Monday, 17 May 2010
The Assassination of Jesse James by the Coward Robert Ford
This is another ‘Read the book watch the movie challenge.
Jesse James is a well known historical figure. He spent his youth fighting in the American Civil War on the side of the Confederacy. During the war he fell in with a band of Guerrillas infamous for committing atrocities against captured Union soldiers. When the war ended Jesse turned to crime and along with his older brother, Frank, formed the James-Younger gang.
Both the book and movie begin at the end of the glory days of the gang. Many of its members have been killed or captured. It is at this time that Robert Ford and his brother Charley join the gang for what was to be their final train robbery. The Ford brothers, inexperienced criminals, are keen to throw in their lot with the gang and prove themselves as capable, dangerous men. Robert (known as Bob) idolises Jesse and is particularly anxious to prove his worth to the famous bandit who was a hero in Bob’s eyes.
Bob was only 19 when he met Jesse for the first time. He had spent years reading about Jesse’s adventures in popular nickel books which portrayed the outlaw as a hero fighting for the values of the South. Bob was a naive youngster brought up on a farm who believed everything he read about Jesse although most of it wasn’t true. When he discovers Jesse is very different from the man he read about it has far reaching consequences.
The film is wonderful; it is one of my favourites. Full of beautiful imagery, well crafted characters and an engrossing story. Brad Pitt puts in one of the most convincing performances of his career to date and Casey Affleck is a brilliant Robert Ford, utterly convincing in every way. The music really matches the atmosphere of the film and adds a powerful element. A narrator appears from time to time which I feel adds a very human element to the film and provides some history and background to the story. In general the feel of the film is one of authenticity and the struggle for survival in harsh times. Great lengths must have been gone to in order to create this movie and it was worth the effort.
As the movie progresses Bob grows closer to Jesse and begins to see his hero in a different light. Slowly it dawns on Bob that Jesse is not a loveable, gun slinging rogue, bravely fighting for the independence of the Southern States but rather a violent, unpredictable, cold-blooded killer who murdered 17 people including innocents who had nothing to do with the money he was stealing.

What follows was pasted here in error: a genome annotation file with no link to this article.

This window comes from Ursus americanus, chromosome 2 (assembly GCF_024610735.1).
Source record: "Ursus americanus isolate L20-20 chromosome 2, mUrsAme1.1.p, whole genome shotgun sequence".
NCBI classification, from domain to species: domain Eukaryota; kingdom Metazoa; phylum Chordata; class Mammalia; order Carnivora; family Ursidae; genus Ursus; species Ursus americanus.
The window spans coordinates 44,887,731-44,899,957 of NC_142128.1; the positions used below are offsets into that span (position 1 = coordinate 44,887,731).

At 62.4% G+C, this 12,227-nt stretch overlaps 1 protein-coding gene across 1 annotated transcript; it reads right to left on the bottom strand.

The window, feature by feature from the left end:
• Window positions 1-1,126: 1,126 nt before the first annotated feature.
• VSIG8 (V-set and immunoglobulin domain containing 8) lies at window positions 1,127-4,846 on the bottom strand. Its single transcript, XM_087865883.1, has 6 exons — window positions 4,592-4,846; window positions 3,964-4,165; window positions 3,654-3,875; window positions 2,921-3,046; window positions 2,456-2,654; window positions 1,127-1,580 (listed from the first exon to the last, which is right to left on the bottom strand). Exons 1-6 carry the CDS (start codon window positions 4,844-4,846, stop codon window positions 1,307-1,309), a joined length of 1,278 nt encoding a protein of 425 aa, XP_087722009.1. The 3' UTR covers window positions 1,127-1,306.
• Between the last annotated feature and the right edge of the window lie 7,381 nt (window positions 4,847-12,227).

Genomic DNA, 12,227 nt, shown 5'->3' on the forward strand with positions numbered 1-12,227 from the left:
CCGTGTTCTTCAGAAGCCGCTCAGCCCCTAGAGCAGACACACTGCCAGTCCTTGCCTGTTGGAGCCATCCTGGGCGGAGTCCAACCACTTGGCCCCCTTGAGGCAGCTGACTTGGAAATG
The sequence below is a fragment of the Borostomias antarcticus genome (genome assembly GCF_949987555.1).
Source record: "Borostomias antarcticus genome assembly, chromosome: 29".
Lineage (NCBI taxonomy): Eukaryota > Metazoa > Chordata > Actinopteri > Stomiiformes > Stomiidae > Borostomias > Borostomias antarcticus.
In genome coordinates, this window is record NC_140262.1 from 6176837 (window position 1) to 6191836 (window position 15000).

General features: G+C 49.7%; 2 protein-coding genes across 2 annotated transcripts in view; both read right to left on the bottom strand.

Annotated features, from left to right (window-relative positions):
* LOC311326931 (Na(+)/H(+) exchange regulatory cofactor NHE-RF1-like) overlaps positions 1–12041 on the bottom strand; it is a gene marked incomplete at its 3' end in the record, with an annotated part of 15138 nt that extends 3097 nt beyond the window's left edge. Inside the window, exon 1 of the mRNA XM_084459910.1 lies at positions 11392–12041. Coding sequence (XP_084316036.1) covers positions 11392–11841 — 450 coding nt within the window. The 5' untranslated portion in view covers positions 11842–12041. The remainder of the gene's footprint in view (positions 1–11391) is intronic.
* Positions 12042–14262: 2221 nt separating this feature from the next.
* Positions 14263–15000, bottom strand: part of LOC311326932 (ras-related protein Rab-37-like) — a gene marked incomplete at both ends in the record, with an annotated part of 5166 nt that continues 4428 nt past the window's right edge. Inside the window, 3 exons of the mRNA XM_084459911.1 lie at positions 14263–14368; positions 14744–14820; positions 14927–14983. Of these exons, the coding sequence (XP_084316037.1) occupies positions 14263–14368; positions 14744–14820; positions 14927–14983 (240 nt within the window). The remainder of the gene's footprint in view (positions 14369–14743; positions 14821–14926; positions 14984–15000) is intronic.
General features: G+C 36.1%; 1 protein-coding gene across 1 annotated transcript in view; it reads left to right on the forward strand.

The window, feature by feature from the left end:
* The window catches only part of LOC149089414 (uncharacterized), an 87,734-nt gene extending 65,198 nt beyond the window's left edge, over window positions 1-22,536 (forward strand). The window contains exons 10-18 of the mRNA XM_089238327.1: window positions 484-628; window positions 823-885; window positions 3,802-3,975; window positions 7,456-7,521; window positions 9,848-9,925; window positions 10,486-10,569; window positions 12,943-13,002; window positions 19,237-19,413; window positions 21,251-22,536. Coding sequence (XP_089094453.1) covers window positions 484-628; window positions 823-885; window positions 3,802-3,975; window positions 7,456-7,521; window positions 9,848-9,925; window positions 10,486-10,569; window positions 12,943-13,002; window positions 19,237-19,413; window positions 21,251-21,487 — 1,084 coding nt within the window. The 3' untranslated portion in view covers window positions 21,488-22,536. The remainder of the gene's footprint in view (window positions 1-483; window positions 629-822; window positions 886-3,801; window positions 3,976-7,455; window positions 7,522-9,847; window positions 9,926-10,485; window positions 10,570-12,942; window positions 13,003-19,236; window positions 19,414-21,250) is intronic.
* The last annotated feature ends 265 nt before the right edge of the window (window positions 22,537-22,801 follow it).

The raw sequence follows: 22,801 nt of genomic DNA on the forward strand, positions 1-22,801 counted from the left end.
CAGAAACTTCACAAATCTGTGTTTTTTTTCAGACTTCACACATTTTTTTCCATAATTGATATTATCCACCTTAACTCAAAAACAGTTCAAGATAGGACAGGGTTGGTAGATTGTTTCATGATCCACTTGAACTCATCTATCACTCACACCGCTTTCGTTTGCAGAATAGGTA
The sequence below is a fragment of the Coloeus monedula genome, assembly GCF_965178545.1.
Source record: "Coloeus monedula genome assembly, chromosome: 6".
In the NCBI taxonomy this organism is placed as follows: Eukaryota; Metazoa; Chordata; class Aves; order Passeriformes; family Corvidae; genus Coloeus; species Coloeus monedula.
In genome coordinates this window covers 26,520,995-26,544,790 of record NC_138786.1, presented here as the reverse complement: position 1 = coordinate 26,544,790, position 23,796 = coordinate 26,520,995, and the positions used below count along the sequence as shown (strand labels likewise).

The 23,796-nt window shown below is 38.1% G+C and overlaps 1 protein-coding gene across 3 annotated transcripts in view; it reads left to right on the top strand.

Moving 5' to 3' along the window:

Bob is probably my favourite character in the movie. No matter how much I think about him I cannot really fathom him. I cannot decide whether he was a nasty, violent opportunist or simply a naive, misled youth who thought he could make something of himself by associating with a famous outlaw. I suppose it is most likely a mixture of both either way I found his story the most compelling.
One aspect of the movie that surprised me is that, to me anyway, it seemed to dumb down the killing and violence executed by the gang. The 17 murders are mentioned but only in passing. On screen Jesse only kills one man; other murders are only hinted at. Jesse does assault other characters but again I never got a real idea of how dangerous and malicious this man was.
The book, written by Ron Hansen, goes into a lot more detail (as would be expected) it explains more of the background of the people involved especially Jesse and Bob’s. I enjoyed the book and it tells much the same tale as we see in the movie. More information about Jesse’s past is divulged and a good deal of what happened after Jesse’s death. Details of the crimes committed by Jesse and his gang are documented and we get more of an idea from the book of what a savage, merciless man Jesse was. We also see another side of Jesse as a devoted husband and father. I was left with no doubt he loved his children.
Oddly enough I feel one of the stories told in the book which most clearly shows the kind of wickedness Jesse was capable of does not involve murder at all. Jesse broke into a church on Christmas Eve and stole all the presents which had been donated by the people of the town to children who had nothing. He gave these presents to his own children. He even stole the Christmas tree.
The story is complex and powerful and well worth both watching the movie and (of course) reading the book!
Verdict; I would give the book 4/5 and the movie 5/5